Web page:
Young Galaxy’s 2011 full-length Shapeshifting came with a very telling album title. While the band’s earliest releases were marked with the kind of guitar-driven indie rock sounds that had them fitting in nicely with the rest of the Arts & Crafts roster– Stephen Ramsay had also been a touring member of Stars–this third LP signaled a major change in the sonic template. For one, it put a bigger focus on synths. This had partly been inspired by Ramsay being bestowed with a neighbour’s old keyboards.
The release was also the first major collaboration between Young Galaxy and Swedish producer Dan Lissvik (Studio), a union that has been quite fruitful for all involved.
2013’s Ultramarine took the band even further into the realm of shimmering and romantic electro-pop, and was short-listed for that year’s Polaris Music Prize. It’s a formula the act are willing to give another go, having once again partnered with Lissvik for their latest long-player, Falsework.
Tracked both in Montreal and at Lissvik’s recording facility in Gothenburg, the record demonstrates that the act and producer have pretty well warmed up to each other by now. Fittingly, “Settled in here” are the first words to pop out of vocalist Catherine McCandless mouth on opener “Wear Out the Ground.” As for the rest of the track, its title could arguably be a sly reference to its value on the dance floor, as it delivers ’80s-era keyboard patches and a steady, mechanized rhythm.
Those retro tones are a big part of Young Galaxy’s appeal. Despite its lyrics about running against the grain, “The Night Wants Us to Be Free” is smoothed out with a lite-funk groove and diamond-glisten electronics. Elsewhere, the sonically jubilant “Factory Flaws” conjures early days Madonna, Erasure and Eurythmics. The song is central to the LP, with McCandless’s words about “losing myself to those who are lost” and living with “what’s broken” calling out our intrinsic desire for perfection. As it stands, it’s still one of the strongest pieces on Falsework.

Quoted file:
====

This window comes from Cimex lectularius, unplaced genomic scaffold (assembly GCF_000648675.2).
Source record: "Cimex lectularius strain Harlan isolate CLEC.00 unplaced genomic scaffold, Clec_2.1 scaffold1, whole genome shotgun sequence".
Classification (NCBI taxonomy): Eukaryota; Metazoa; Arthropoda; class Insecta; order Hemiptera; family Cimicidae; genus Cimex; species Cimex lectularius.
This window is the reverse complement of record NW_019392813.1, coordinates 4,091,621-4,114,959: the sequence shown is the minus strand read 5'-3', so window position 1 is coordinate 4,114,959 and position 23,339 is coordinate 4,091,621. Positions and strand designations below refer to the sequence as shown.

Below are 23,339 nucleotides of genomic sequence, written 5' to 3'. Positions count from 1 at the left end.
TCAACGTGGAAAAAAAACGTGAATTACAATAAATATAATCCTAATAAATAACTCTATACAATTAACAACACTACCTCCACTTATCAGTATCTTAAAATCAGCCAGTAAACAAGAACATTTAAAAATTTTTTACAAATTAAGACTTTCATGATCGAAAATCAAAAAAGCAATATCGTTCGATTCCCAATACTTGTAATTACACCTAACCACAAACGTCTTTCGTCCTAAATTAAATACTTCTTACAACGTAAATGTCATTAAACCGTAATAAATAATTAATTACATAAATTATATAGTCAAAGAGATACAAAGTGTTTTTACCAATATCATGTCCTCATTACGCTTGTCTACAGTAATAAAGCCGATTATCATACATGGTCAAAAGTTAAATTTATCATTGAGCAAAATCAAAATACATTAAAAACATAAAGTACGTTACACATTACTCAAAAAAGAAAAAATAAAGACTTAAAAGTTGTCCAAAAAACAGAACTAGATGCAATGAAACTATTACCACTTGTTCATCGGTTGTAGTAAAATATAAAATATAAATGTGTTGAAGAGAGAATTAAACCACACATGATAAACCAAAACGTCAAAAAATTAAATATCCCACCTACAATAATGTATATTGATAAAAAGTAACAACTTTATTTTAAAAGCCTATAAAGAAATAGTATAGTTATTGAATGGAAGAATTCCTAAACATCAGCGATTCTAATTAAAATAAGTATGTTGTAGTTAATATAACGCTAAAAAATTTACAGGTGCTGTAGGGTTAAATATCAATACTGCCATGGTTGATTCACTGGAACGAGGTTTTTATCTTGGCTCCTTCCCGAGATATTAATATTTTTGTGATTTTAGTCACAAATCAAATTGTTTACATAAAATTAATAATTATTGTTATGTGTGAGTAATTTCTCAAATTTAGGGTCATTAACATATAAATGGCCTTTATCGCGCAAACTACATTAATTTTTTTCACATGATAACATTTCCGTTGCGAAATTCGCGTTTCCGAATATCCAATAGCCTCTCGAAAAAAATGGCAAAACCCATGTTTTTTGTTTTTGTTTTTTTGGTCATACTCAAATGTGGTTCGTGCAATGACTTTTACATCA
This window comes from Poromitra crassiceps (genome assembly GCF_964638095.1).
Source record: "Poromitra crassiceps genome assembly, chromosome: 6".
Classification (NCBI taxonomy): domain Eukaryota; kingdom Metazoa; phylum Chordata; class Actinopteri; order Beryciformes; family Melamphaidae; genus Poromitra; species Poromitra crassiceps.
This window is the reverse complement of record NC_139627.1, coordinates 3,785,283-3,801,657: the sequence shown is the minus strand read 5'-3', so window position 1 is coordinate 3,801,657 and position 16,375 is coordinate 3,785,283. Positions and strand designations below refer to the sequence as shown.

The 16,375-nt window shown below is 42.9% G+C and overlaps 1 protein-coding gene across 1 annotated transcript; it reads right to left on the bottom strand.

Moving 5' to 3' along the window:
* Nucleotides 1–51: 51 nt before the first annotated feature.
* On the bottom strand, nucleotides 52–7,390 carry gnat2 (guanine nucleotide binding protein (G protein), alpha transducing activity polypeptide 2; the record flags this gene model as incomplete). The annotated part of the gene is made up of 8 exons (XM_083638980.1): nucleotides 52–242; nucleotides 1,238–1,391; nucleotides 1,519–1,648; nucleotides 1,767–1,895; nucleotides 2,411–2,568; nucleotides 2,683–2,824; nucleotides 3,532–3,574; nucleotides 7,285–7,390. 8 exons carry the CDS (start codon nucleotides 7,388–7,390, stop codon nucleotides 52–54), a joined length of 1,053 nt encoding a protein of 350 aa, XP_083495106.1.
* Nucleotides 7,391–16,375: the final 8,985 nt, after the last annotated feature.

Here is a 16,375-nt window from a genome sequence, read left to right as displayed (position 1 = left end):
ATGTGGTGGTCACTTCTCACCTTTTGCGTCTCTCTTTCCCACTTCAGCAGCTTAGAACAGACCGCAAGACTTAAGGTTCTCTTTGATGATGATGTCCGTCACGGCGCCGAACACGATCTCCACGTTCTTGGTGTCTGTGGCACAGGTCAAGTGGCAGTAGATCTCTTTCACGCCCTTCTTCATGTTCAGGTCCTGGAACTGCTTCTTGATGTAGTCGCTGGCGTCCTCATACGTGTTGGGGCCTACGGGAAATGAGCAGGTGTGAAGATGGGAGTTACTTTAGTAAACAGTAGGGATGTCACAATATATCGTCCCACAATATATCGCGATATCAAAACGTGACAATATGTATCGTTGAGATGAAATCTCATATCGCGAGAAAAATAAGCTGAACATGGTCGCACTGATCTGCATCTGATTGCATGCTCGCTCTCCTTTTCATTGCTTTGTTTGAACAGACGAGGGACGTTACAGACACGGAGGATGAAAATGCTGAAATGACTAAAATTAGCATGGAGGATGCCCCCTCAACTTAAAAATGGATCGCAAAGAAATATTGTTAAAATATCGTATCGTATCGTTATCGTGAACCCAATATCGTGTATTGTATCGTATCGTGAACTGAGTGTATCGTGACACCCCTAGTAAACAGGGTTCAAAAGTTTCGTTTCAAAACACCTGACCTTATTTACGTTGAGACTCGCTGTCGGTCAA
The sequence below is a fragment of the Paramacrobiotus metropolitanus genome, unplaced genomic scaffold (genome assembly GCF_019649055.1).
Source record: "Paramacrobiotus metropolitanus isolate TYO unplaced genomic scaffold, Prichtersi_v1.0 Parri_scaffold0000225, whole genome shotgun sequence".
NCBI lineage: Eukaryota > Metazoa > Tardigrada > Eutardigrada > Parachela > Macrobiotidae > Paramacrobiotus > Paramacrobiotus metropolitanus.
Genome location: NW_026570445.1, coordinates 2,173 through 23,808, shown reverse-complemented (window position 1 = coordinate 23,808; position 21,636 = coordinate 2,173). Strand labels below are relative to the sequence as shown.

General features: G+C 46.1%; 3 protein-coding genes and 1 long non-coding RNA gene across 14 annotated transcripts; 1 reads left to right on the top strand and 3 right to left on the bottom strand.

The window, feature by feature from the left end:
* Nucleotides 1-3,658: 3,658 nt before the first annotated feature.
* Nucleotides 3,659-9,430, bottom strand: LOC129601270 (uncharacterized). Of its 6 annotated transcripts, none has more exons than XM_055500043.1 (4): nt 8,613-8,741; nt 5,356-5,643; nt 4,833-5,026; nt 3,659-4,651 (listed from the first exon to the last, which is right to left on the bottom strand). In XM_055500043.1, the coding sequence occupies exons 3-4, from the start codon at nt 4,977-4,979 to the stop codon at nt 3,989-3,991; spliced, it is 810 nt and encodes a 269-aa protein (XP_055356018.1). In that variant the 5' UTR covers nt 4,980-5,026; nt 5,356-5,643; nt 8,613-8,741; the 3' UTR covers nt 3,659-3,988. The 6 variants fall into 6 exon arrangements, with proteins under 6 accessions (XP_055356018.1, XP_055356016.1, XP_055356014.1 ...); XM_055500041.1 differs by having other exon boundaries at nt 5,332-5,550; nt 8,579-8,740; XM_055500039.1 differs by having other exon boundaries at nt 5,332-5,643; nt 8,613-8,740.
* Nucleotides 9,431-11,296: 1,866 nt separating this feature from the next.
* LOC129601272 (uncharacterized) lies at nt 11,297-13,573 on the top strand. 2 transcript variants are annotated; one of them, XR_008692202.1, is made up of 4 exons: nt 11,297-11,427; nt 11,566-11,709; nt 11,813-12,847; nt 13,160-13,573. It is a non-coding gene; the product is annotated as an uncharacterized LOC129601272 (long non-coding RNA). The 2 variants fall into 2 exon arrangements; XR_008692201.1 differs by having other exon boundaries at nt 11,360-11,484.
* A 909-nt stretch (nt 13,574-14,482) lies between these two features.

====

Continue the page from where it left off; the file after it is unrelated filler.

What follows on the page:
“Body” is a bit of a jumble. But while it’s attempts at stringing together vintage “Popcorn” synths with the wub-wub of semi-modern dubstep are initially quite jarring, the song eventually finds its way during an extended instrumental outro.
Later on, there’s an especially nauseating wobble present on “Lean Into My Love.” The warped guitar textures are liable to make vinyl listeners wonder if their copy got baked in the back of a truck ahead of hitting a store shelf. More successful is “Must Be Love,” a similarly shuffled piece of sanguine, Sade-styled R&B that features its fair share of well-timed triangle tings.
The beatless nature of the heart-shattering “We’re No Good,” meanwhile, breaks up the steady pace of the record, but for the better. As an extremely airy rumination on relationships, its lack of punchy drums manages to let the sadness seep in fully.
While it doesn’t necessarily push Young Galaxy into a new stratosphere, teaming up with Lissvik again has yielded another bunch of well-crafted, occasionally awe-inducing synth-pop songs. The factory, it would seem, is running just fine. If they’re not striving for perfection, though, it may be interesting to see what happens when the cogs in the machine come tumbling down.
review by Gregory Adams